Explained: How the World Cup Player of the Match award is awarded – and why De Bruyne was surprised

The “Player of the Match” award caused a stir at the World Cup.

The elaborate red trophy is, as you guessed it, awarded to the best player from each game in the tournament – or so you’d hope.

Kevin De Bruyne was one of several questionable first-round recipients at the Games, leading many fans to wonder: who decides how and to whom the award is presented?

the athlete is at your side to talk about it.

Who decides the World Cup Player of the Match award?

The presentation of the Player of the Match awards in each competition sparks a lot of discussion.

When co-commentators in domestic leagues like the Premier League make the choice, it’s often met with fierce disagreements on social media.

At the World Cup, however, the decision rests in the hands of the fans, with Budweiser providing the prize.

Voting takes place on the FIFA website and the voting window opens between the 60th and 88th minutes. A vote can be cast for each of the players who played in the game, regardless of whether they started the game or were substituted on with 10 minutes remaining.

That, of course, raises the possibility of it becoming a popularity contest with players like Cristiano Ronaldo – who won the award in Portugal’s win over Ghana – and Lionel Messi, who are likely to receive more votes than any other player football fans out of simply because of their status among the players the whole world.

However, there appears to be at least one player on the winning team – as was the case with Budweiser’s Premier League King of the Match awards.

What was said about the Player of the Match award at the World Cup?

Perhaps the most unlikely recipient of the Player of the Match award was Kevin De Bruyne in Belgium’s 1-0 win over Canada.

The Manchester City star was far from his best in a game in which his side were dominated.

His passing was unusually inaccurate, completing only 24 of his 34 attempted passes, while his decision making was equally poor at times.

A couple of his team-mates were far more deserving as Thibaut Courtois saved a penalty and Michy Batshuayi scored the winning goal. In our debriefing, we felt Courtois should have gotten away with the award.


Even De Bruyne wasn’t sure why he won the award (Photo: Gonzalo Arroyo – FIFA/FIFA via Getty Images)

After receiving the award, De Bruyne was shocked to have been voted the best player on the pitch.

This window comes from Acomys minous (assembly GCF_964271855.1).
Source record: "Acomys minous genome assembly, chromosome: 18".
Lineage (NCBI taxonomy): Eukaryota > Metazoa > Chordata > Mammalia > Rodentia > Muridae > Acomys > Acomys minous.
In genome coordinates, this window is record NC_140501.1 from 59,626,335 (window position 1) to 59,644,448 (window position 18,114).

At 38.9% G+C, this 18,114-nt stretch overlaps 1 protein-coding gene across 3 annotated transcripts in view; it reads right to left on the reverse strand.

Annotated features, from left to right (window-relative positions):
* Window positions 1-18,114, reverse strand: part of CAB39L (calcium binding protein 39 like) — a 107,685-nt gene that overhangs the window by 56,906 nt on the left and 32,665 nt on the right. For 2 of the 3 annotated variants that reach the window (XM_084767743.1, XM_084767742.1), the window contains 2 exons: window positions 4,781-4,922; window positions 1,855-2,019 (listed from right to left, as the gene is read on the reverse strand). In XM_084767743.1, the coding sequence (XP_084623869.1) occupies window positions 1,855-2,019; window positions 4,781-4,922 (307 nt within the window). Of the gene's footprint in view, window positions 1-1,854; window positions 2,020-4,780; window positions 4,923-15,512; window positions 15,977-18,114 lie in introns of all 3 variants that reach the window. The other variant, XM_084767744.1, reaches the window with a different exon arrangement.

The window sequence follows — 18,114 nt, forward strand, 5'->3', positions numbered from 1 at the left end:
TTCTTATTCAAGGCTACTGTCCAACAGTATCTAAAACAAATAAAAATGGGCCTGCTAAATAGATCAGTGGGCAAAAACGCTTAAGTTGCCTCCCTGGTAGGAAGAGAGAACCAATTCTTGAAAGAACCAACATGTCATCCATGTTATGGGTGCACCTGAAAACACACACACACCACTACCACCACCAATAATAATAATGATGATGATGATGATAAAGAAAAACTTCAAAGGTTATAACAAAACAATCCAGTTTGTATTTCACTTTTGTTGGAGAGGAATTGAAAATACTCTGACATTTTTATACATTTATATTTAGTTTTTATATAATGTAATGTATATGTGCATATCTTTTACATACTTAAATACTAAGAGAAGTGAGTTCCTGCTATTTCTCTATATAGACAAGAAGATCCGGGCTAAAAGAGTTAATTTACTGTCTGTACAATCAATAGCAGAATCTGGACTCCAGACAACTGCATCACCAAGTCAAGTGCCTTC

“I don’t think I played a great game, I don’t know why I got the trophy. Maybe because of my name,” he said at a press conference after the game.

“We just didn’t play well as a team, especially in the first half. We started really badly, the momentum was with Canada and we couldn’t get through the press. I think there was more space than we thought.

“I don’t think we played a good game, myself included, but we found a way to win.”

Many may have felt that Cristiano Ronaldo didn’t deserve the award even after Portugal won the opening game. He scored the first goal from the penalty spot, but the role played by Bruno Fernandes in the other two goals probably only put him ahead of his former Manchester United team-mates.

In our debriefing of the game, we thought Fernandes was the standout player, as you can see below.

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Ronaldo was asked who he would have given the award to after the game, to which he replied: “I would give it to Joao Felix, Bruno Fernandes, Danilo, any of them (teammates). I would give it to the whole team because they worked so hard.”

Who has won the Player of the Match award in every World Cup game?

  • Qatar 0-2 Ecuador: Enner Valencia
  • Iran 2-6 England: Bukayo-Saka
  • Netherlands 2-0 Senegal: Cody Gakpo
  • Wales 1-1 USA: Gareth Bale
  • Saudi Arabia 2-1 Argentina: Mohammed Al-Owais
  • Tunisia 0-0 Denmark: Aissa Laidouni
  • Poland 0-0 Mexico: Guillermo Ochoa
  • Australia 1-4 France: Kylian Mbappe
  • Croatia 0-0 Morocco: Luke Modric
  • Japan 2-1 Germany: Shuichi Gonda
  • Costa Rica 0-7 Spain: Gavi
  • Canada 0-1 Belgium: Kevin De Bruyne
  • Cameroon 0-1 Switzerland: Jan Sommer
  • South Korea 0-0 Uruguay: Federico Valverde
  • Ghana 2-3 Portugal: Cristiano Ronaldo
  • Serbia 0-2 Brazil: Richardison

(Photo: Gonzalo Arroyo – FIFA/FIFA via Getty Images)

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